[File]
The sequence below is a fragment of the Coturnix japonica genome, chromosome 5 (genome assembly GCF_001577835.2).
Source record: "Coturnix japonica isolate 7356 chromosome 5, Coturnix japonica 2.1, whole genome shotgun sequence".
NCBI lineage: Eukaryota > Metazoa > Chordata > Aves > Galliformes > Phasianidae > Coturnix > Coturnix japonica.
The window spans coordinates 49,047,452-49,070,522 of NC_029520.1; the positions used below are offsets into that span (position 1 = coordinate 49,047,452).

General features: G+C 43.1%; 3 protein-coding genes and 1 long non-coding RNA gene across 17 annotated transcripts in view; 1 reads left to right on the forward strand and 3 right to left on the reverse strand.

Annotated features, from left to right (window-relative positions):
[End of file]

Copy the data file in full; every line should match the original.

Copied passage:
The sequence below is a fragment of the Coturnix japonica genome, chromosome 5 (genome assembly GCF_001577835.2).
Source record: "Coturnix japonica isolate 7356 chromosome 5, Coturnix japonica 2.1, whole genome shotgun sequence".
NCBI lineage: Eukaryota > Metazoa > Chordata > Aves > Galliformes > Phasianidae > Coturnix > Coturnix japonica.
The window spans coordinates 49,047,452-49,070,522 of NC_029520.1; the positions used below are offsets into that span (position 1 = coordinate 49,047,452).

General features: G+C 43.1%; 3 protein-coding genes and 1 long non-coding RNA gene across 17 annotated transcripts in view; 1 reads left to right on the forward strand and 3 right to left on the reverse strand.

Annotated features, from left to right (window-relative positions):